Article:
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Leber congenital amaurosis (LCA) initiates a Phase 1/2 trial for CRISPR gene therapy study following an earlier commercial success in gene therapy

Editas Medicine, Inc. (Nasdaq: EDIT), in collaboration with Allergan plc (NYSE: AGN), has announced the dosing of the first patient for LCA of a novel gene therapy CRISPR technology, called “AGN-151587 (EDIT-101)”.  AGN-151587 (EDIT-101) is an experimental medicine delivered via sub-retinal injection under development for LCA10, caused by mutations in the centrosomal protein 290 (CEP290) gene. The Phase 1/2 study is to evaluate AGN-151587 assessing the safety, tolerability, and efficacy of treatment in approximately 18 patients with LCA10.  The study, based at the Oregon Health & Science University (OHSU) Casey Eye Institute, is registered for NCT03872479 (


LCA is almost an autosomal recessive disorder counting 25 different genes, 30% of which carry various mutations in the CEP290 gene.  An estimate for the addressable AGN-151587 population may now number 2,000-5,000 patients in the USA and UK together.   CEP290 is a centrosomal protein that is localized to the connecting cilium of the photoreceptors and is involved in both ciliogenesis and ciliary trafficking while cone photoreceptors have abnormal inner and outer segments resulting in severe vision loss.  The Phase 1/2 trial has the primary endpoint with safety and adverse events and with secondary endpoints with efficacy, including visual acuity, mobility course, macula thickness, pupillometry and electroretinogram. Up to five cohorts of patients across three dose levels will be enrolled in an open label, multi-center, clinical trial with adult and paediatric patients (3 – 17 years old). CRISPR (an acronym for “clustered regularly interspaced short palindromic repeats”) is one of the latest gene-editing tools, originally uncovered as a bacterial defense mechanism against phage infection, and now under development as a potential gene therapy approach.  The technology derives from observations made in the repetitive sequences isolated from a number of prokaryotic and archaebacteria, first identified in 1987 by Yoshizumi Ishino and Atsuo Nakata, then at Japan’s Research Institute for Microbial Diseases, Osaka University.  Working on the E.coli iap enzyme, responsible for the isozyme conversion of alkaline phosphatase, Ishino and colleagues reported an unusual set of 29 nucleotide repeats interspersed with five intervening 32 nucleotide sequences, seemingly without any discernible function.  Over a period of 10+ years, as increasing numbers of DNA sequences were deposited in the public databases, and a growing number of similarly structured repeat sequences, interspersed with unusual sequence, were reported from several different bacterial and archael strains.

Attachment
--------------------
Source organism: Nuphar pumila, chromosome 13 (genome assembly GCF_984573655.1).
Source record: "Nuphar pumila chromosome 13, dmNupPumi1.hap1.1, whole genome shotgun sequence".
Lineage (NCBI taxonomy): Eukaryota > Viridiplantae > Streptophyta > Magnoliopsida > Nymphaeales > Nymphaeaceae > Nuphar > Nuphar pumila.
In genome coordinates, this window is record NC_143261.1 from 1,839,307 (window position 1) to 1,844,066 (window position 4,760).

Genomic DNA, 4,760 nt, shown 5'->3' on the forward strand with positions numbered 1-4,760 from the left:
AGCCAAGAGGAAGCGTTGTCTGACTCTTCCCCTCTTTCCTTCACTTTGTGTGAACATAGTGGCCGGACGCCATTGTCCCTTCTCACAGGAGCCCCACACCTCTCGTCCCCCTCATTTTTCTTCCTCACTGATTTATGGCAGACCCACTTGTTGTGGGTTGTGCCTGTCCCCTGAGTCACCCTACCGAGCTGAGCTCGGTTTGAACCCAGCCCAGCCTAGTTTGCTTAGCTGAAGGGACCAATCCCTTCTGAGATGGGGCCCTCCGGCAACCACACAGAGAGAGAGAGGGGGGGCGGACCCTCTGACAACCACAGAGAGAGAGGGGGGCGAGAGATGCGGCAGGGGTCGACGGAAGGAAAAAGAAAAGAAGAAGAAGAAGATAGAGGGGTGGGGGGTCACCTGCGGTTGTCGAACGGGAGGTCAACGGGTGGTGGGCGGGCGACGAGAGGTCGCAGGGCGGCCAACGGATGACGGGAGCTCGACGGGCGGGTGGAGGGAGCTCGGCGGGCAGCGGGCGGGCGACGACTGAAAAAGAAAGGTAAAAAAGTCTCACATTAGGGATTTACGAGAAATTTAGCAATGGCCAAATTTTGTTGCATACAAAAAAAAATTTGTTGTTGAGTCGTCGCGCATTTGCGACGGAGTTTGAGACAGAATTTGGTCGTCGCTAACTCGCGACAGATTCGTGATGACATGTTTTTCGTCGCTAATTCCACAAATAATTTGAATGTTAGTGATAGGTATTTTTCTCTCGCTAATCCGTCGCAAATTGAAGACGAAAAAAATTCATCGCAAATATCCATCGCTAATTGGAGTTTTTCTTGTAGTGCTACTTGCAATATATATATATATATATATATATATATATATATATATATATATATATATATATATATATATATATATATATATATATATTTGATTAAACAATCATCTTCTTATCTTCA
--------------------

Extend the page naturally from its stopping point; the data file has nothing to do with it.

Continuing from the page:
Commenting on the announcement, Brent Saunders, Chairman and CEO of Allergan stated that, “currently patients living with LCA10 have no approved treatment options. For years, Allergan has had an unwavering commitment to advancing eye care treatments. With the first patient treated in this historic clinical trial, we mark a significant step in advancing the AGN-151587 clinical program and move closer to our goal of developing a game-changing medicine for LCA10 patients”.